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  • Writer's pictureTrinidad Moreno S.

Professor Man-Yee Kan will participate in the Association for Asian Studies Conference 2024 in in Yogyakarta, Indonesia

This panel delves into the critical needs, challenges, and policy implications associated with care provision and the domestic division of labour in Southeast Asian societies grappling with declining fertility rates and an aging population. The countries and societies under investigation include Japan, South Korea, Indonesia, Thailand, Malaysia, and Hong Kong. Drawing from both quantitative and qualitative approaches, this panel presents five research papers that illuminate various facets of these intricate issues.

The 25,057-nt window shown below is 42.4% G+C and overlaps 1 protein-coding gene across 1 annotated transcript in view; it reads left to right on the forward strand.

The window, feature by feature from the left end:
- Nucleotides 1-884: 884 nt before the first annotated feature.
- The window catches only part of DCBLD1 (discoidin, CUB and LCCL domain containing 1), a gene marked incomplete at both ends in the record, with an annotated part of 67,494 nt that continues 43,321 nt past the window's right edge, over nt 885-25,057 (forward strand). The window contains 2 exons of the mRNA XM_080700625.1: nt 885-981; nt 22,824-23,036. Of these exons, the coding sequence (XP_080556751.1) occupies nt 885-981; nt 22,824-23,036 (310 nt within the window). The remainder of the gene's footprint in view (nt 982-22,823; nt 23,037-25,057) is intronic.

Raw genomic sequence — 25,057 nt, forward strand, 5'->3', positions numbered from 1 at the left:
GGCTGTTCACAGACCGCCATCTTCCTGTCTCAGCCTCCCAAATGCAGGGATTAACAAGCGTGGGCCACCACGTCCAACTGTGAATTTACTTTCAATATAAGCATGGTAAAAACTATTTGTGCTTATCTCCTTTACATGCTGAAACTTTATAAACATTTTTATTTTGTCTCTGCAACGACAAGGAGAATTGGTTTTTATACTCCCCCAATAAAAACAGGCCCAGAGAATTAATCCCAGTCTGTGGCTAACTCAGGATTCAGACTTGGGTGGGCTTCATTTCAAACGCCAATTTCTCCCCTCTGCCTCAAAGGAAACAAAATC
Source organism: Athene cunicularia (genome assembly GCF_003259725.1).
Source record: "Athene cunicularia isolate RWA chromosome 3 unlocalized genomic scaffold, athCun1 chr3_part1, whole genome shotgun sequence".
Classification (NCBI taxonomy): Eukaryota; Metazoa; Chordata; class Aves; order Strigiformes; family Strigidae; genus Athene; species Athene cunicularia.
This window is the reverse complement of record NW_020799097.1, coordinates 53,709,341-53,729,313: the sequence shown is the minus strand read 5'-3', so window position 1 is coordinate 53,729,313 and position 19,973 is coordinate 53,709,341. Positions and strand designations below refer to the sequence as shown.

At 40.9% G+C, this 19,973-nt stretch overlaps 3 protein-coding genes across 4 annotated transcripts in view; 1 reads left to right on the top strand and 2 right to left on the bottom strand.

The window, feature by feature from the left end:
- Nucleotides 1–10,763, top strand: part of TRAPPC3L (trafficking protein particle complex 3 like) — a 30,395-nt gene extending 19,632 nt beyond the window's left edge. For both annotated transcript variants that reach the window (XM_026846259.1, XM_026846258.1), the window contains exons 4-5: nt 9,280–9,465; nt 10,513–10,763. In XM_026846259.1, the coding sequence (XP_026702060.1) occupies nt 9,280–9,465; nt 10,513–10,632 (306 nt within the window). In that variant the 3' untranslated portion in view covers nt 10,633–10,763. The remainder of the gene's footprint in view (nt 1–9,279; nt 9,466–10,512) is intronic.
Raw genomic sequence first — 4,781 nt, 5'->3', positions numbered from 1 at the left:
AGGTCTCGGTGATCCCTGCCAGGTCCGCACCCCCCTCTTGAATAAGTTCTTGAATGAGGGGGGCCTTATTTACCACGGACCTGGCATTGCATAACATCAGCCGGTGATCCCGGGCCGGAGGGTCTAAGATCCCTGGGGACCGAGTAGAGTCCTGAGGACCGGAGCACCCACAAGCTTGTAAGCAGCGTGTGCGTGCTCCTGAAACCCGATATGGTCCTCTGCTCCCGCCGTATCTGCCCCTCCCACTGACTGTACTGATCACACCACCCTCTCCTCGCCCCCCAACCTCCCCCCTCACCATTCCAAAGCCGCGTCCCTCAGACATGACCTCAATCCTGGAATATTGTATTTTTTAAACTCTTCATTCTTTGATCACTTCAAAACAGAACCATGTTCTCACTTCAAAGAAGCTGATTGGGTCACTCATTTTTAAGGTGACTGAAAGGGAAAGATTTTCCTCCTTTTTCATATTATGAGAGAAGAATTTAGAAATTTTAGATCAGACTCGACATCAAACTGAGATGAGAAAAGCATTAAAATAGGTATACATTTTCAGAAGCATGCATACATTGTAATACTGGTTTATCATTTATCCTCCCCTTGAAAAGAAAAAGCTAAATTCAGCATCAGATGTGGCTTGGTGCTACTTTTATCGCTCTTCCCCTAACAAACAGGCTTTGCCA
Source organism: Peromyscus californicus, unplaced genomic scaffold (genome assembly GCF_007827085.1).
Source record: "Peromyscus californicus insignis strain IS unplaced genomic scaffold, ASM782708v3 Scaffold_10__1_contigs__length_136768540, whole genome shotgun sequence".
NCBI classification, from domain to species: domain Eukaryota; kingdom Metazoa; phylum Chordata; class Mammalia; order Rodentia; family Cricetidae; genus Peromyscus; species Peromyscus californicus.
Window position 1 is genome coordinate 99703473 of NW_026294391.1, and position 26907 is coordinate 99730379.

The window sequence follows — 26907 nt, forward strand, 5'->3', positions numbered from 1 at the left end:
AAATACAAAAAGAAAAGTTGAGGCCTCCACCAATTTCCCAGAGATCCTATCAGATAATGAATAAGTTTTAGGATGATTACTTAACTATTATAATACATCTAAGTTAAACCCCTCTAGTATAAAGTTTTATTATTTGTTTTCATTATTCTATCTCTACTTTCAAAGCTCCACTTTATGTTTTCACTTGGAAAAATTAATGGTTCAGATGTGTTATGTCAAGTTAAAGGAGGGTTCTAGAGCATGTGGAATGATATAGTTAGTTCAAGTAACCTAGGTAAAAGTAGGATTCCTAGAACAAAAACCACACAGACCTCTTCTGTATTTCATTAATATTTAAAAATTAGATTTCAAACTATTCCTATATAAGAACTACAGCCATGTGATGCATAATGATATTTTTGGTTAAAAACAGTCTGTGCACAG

First, Kan, Yoda and Jun, by analysing large-scale time diary data, examine how marriage and parenthood have been associated with the gendered division of paid work and domestic work at fertility age women and men in East Asian countries over the last three decades, and how the time use trends of East Asia are different from those of European and Anglophone countries. Second, Teerawichitchainan employs mixed methods to investigate the long-term care needs of never married men and women and childless married couples of the older population in Thailand. Third, Wang uses both quantitative and qualitative data to examine the implications of employing migrant Indonesian domestic workers in Hong Kong on the development and well-being of children in Hong Kong and those left behind in Indonesia. Fourth, by analysing survey data, Chen, Yip and Zhou explore socioeconomic and demographic factors behind the declining fertility in Hong Kong. Finally, based on mixed methods, Tan and Gan investigate issues related to the intersectionality of gender, intergenerational relationships, and ethnicity in child care provision among multi-ethnic and multigenerational families in Malaysia.

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